OpenJurist

514 F2d 542 Western Addition Community Organization v. N Alioto Western Addition Community Organization

514 F.2d 542

10 Fair Empl.Prac.Cas. 527, 9 Empl. Prac.
Dec. P 10,051
WESTERN ADDITION COMMUNITY ORGANIZATION et al., Appellees,
v.
Frank N. ALIOTO et al., Appellants.
WESTERN ADDITION COMMUNITY ORGANIZATION et al., Cross-Appellants,
v.
Frank N. ALIOTO et al., Cross-Appellees.
WESTERN ADDITION COMMUNITY ORGANIZATION et al., Appellees,
v.
Frank N. ALIOTO et al., Intervenor (Firefighters), Appellant.
WESTERN ADDITION COMMUNITY ORGANIZATION et al., Appellees,
v.
Frank N. ALIOTO et al., Intervenor (Balich), Appellant.

Nos. 74-1570, 74-1529, 74-1562 and 74-1563.

United States Court of Appeals,
Ninth Circuit.

March 27, 1975.
Rehearing Denied May 30, 1975.

William H. Hastie, Jr., San Francisco, Cal. (argued in 74-1529), Barry S. Jellison, San Francisco, Cal. (argued in 74-1562 and 74-1563), Thomas M. O'Connor, City Atty., San Francisco, Cal. (argued in 74-1570), for appellant and cross-appellee.

Thomas M. O'Connor, City Atty., Michael C. Killelen, Philip S. Ward, San Francisco, Cal. (argued in 74-1529), William H. Hastie, Jr., Public Advocates, Inc., San Francisco, Cal. (argued in 74-1562 and 74-1563), Robert L. Gnaizda, Public Advocates, Inc., San Francisco, Cal. (argued in 74-1570), for appellee and cross-appellant.

OPINION

Before BARNES, VAN OOSTERHOUT* and ELY, Circuit Judges.

PER CURIAM:

1

The detailed history of the subject controversy, to this time, is carefully set forth in four reported opinions of the District Court. 330 F.Supp. 536 (N.D.Cal.1971); 340 F.Supp. 1351 (N.D.Cal.1972); 360 F.Supp. 733 (N.D.Cal.1973); and 369 F.Supp. 77 (N.D.Cal.1973).

2

The suit, a civil rights class action instituted pursuant to 42 U.S.C. §§ 1981 and 1983, was originally filed in the District Court on June 24, 1970. The appellees sought to remedy a condition that then existed, i. e., that of the 1800 firemen then employed by the San Francisco, California Fire Department, only four were blacks.1 In its first opinion, 330 F.Supp. 536, the court found that the written examination employed by the Fire Department to select new firemen from job applicants had a discriminatory effect. Concluding, however, that the discriminatory practice was not shown to have been intentional or invidious, the court declined to issue an injunction but reserved the power to make any such additional orders as it might deem necessary in the future. This disposition was apparently induced, in part, because of the expressed willingness of the appellants to so modify their previously existing selective process so as to eliminate its discriminatory effects. The principal object was the revision of the appellant's previously existing "Fireman H-2" written examination so as to make then truly job-related. Delay after delay ensued. The court eventually remarked that ". . . the San Francisco Civil Service Commission has three times failed . . . to demonstrate, as required by law, that its challenged Fireman H-2 written examinations have been truly job-related." 369 F.Supp. at 79. The court remarked further:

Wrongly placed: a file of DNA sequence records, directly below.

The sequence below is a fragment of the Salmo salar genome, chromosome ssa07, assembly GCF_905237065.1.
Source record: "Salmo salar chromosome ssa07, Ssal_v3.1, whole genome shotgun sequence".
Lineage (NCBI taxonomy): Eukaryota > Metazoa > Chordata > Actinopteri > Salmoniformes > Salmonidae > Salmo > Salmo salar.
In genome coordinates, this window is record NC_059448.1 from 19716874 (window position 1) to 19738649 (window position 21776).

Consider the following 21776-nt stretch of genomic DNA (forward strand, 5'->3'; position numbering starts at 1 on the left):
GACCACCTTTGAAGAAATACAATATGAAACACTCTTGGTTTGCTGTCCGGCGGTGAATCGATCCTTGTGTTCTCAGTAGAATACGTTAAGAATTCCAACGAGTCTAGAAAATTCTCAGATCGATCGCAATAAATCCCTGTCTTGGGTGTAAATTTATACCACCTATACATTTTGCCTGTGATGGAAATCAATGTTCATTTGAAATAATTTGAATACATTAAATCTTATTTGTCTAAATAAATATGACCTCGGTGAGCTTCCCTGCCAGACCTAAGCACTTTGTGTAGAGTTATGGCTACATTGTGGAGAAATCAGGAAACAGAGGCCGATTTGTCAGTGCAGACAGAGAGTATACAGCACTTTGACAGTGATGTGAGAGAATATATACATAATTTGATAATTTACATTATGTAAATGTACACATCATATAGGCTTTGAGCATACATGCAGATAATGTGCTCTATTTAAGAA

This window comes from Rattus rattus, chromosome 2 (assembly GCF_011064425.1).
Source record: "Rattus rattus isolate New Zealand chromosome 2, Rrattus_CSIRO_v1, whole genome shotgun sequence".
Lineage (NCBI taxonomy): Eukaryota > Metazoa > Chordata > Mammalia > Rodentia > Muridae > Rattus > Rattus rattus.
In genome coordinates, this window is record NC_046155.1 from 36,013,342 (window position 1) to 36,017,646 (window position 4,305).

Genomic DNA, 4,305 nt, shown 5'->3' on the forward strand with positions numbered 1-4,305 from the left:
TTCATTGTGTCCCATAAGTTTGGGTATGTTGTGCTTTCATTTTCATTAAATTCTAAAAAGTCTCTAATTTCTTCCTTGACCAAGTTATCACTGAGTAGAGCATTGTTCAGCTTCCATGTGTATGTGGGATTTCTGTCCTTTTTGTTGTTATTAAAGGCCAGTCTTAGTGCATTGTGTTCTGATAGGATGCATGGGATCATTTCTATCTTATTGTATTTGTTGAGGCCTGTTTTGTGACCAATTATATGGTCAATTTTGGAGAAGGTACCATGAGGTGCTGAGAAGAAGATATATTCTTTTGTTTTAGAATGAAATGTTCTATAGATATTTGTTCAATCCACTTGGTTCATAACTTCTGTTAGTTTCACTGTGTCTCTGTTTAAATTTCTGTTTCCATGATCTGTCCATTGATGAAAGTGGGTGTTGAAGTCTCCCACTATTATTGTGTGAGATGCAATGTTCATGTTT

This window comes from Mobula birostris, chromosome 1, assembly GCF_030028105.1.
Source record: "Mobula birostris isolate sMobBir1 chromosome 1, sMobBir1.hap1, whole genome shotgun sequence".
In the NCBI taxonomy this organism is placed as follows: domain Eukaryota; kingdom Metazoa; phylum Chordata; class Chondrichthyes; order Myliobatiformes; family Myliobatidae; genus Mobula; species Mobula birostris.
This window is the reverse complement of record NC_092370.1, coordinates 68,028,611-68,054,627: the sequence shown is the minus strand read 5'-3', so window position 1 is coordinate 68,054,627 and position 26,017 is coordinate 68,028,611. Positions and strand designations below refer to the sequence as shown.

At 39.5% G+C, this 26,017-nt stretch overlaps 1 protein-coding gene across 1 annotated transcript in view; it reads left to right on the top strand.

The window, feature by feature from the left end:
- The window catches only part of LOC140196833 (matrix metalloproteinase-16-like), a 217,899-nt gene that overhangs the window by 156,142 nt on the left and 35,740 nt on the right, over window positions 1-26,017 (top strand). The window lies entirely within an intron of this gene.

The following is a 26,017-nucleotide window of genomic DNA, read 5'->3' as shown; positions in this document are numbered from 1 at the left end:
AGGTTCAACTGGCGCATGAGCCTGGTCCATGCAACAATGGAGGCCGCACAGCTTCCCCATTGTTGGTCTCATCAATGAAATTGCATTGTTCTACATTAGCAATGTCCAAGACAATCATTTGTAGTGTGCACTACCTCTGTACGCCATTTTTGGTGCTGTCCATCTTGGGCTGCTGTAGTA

3

"The Commission's dilatoriness in these matters and apparent stubborn insistence upon arguments and alternatives which this court has repeatedly found unacceptable, have created an intolerable situation; the adequacy of Fire Department manpower for the safety of the City is coming into question . . . ."

4

369 F.Supp. at 80.

5

In its fourth opinion, from which the above quotations are extracted, the court found that of the then existing 512 qualified applicants for Fireman H-2 positions, 118 were of so-called minority derivation and 394, non-minority. The court thereupon decreed that pending a further Order, the Commission should "forthwith fill existing Fireman H-2 vacancies one (1) qualified minority applicant and one (1) qualified non-minority applicant alternatively from sublists of qualified minority and qualified non-minority applicants until the sublist of qualified minority applicants has been exhausted." 369 F.Supp. at 81. It is from this Order that the appellants appeal.

6

The appellees cross-appeal from the District Court's subsequent refusal to make its temporary one-to-one hiring arrangement permanent.

7